WikiLeaks uncovered a trove of secret NSA documents earlier in the day, detailing US eavesdropping on 35 high-ranking Japanese targets, including Abe’s cabinet officials and private companies.
Kazuyuki Hamada, an independent member of the House of Councillors, said the latest disclosures appear amid Abe’s efforts to boost Japan’s ties with the United States, including Trans-Pacific Partnership trade negotiations and amendments to Japan’s self-defense bill.
"The fact that at this extremely important stage for the development of Japanese-US relations, this scandal can greatly undermine trust in the Abe government," Hamada said.
He added that opposition parties could seize on current public sentiment and "radically change" the course of Japanese policy.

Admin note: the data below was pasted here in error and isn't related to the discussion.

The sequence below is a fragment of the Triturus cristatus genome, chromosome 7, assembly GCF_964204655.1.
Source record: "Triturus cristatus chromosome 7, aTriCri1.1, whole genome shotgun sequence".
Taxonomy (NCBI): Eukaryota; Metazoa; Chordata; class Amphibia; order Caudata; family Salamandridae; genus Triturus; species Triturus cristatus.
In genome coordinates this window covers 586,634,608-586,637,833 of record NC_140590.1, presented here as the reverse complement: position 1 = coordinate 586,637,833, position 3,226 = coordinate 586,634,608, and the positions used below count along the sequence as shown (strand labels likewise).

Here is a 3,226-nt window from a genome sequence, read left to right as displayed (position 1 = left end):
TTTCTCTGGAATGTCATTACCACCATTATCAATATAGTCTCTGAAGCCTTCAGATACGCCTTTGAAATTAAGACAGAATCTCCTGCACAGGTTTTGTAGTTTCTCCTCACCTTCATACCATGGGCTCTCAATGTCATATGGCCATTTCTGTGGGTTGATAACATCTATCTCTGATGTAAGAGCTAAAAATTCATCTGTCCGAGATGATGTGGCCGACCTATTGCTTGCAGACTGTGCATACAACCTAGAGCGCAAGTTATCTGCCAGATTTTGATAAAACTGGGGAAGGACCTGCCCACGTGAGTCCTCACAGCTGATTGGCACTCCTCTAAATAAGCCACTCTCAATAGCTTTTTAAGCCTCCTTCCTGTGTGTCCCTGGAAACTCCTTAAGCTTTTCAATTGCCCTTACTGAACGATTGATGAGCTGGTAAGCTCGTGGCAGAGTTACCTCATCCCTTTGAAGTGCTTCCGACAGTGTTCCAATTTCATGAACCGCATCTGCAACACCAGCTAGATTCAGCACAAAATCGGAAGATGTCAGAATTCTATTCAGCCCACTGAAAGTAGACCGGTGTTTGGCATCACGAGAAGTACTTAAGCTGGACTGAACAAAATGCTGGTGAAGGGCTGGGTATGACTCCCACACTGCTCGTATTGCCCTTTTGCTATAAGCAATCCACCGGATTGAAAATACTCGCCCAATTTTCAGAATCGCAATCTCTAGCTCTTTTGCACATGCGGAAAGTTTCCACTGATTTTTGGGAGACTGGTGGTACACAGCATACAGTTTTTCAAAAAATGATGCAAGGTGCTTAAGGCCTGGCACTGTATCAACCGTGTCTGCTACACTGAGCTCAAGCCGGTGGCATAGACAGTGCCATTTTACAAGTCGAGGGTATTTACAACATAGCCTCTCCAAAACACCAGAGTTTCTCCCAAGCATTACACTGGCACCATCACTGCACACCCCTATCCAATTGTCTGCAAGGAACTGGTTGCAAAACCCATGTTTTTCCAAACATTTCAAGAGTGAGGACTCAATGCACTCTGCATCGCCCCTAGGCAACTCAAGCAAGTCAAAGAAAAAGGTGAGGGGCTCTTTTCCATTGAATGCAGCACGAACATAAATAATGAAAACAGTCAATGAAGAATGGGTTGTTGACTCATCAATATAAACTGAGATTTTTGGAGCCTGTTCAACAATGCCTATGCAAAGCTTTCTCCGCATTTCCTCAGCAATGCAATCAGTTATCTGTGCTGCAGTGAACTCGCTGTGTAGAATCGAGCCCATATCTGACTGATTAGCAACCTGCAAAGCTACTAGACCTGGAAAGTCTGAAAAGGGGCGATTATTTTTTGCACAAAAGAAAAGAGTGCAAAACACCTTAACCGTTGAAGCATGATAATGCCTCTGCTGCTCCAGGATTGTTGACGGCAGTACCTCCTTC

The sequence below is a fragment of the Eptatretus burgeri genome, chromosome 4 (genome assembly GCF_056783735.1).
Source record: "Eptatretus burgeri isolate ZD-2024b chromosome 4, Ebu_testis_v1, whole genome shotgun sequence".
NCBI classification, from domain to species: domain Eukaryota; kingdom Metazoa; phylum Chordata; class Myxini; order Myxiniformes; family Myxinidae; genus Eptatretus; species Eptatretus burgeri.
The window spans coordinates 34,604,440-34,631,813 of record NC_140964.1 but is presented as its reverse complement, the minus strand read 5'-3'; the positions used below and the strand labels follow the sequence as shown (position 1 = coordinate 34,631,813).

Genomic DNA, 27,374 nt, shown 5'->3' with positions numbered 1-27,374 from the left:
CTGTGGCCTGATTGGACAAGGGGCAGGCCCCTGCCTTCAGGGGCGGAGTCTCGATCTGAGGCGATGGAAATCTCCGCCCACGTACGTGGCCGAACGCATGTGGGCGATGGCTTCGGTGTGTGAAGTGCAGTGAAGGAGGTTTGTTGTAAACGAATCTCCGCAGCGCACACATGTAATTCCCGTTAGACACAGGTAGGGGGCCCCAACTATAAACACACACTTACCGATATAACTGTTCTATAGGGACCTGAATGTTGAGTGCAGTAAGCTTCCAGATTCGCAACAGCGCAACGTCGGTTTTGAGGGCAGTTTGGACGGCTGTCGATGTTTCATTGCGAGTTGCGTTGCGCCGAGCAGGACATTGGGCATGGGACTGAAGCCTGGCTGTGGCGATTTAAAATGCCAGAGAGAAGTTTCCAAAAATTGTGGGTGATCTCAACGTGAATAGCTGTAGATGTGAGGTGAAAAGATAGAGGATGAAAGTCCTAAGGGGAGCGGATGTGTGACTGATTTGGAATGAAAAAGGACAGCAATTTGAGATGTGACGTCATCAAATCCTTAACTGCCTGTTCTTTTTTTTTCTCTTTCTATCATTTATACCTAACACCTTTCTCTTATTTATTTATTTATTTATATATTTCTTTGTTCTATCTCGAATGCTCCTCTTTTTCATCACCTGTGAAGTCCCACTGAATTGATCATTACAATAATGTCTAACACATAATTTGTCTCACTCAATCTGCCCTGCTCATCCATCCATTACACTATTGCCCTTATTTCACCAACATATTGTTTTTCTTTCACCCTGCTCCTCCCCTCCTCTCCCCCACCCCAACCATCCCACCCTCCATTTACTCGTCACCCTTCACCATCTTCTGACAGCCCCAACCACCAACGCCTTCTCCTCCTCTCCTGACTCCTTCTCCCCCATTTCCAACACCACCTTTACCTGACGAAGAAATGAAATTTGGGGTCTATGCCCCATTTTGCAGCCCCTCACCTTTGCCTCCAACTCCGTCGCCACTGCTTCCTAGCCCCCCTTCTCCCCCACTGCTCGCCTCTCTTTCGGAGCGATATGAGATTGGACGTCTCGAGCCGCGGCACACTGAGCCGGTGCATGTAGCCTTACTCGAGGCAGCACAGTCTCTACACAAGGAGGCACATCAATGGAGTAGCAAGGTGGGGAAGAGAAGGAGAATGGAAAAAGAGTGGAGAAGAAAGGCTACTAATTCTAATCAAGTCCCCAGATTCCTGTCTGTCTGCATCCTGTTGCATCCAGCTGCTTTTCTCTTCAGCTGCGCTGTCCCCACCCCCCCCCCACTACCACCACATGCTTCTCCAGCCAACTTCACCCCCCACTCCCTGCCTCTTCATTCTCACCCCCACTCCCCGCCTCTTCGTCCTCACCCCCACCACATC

"Public opinion is now strongly opposed to the Abe administration or, at least, does not trust it… The problem is in order to change Japanese policy, the opposition needs a strong leader," Hamada told Sputnik Japan.
Japan has become the latest close US ally, joining France, Germany and Brazil to be revealed as a target for NSA mass surveillance of high-ranking government officials.